Lyrica Addiction and Overdose Death Cases Rise
On the back of public consultation and advice from the Advisory Council on the Misuse of Drugs, Lyrica is known on the street as ‘buds’ and has now been reclassified as class C controlled substance from April.
The medication is used to treat neuropathic pain, epilepsy, fibromyalgia, restless leg syndrome, and generalized anxiety disorder, but can become severely addictive and has been linked to as many as 33 deaths in Northern Ireland in only one year.
The number is a substantial leap from 2017, in which there were only eight Lyrica related deaths reported, meaning the problem has quadrupled in size. On the news of the reclassification, selling or supplying the drug can now carry a prison sentence of 14 years.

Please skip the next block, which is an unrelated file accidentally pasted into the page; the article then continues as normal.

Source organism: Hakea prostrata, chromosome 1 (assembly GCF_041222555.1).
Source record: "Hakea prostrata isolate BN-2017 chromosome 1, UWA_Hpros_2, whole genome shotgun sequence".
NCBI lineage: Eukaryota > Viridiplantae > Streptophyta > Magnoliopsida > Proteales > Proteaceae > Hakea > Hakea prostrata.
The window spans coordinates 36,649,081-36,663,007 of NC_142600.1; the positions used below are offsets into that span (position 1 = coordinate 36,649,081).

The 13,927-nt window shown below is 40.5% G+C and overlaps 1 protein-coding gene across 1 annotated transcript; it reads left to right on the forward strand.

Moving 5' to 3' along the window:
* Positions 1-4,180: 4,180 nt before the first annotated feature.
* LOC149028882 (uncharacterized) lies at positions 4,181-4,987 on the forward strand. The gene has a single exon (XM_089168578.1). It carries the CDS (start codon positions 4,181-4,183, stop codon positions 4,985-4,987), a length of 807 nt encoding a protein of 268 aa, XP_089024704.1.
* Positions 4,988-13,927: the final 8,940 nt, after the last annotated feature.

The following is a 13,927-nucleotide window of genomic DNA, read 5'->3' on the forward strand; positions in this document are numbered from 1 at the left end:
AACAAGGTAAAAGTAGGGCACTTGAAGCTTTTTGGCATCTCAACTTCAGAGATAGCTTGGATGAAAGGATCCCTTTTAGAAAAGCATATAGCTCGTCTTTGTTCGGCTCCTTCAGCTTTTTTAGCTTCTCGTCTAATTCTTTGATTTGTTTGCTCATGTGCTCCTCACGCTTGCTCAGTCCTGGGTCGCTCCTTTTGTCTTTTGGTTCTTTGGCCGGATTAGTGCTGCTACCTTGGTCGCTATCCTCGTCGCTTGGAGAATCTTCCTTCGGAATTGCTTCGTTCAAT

From Extern’s Drugs & Alcohol Consultancy Service, Chris Rintoul said to the media that just because pregabalin is a prescription drug does not imply that it is not dangerous. He added that, in an ideal world, pregabalin would only be used exactly how it is prescribed.
Sadly, however, and even with the introduction of today’s new legislation, the truth is that there are countless people in Northern Ireland, and many more globally, who will keep using this drug without following an prescription and others who will find themselves using it beyond the limits of their prescription.
Therefore, he opined that it is vital that the society does as much as it can to enable those people to reduce the risk of harm to themselves. Prescriptions will also be limited to 30 days’ treatment, and repeat prescriptions will not be issued. Any prescription received must be dispensed within 28 days.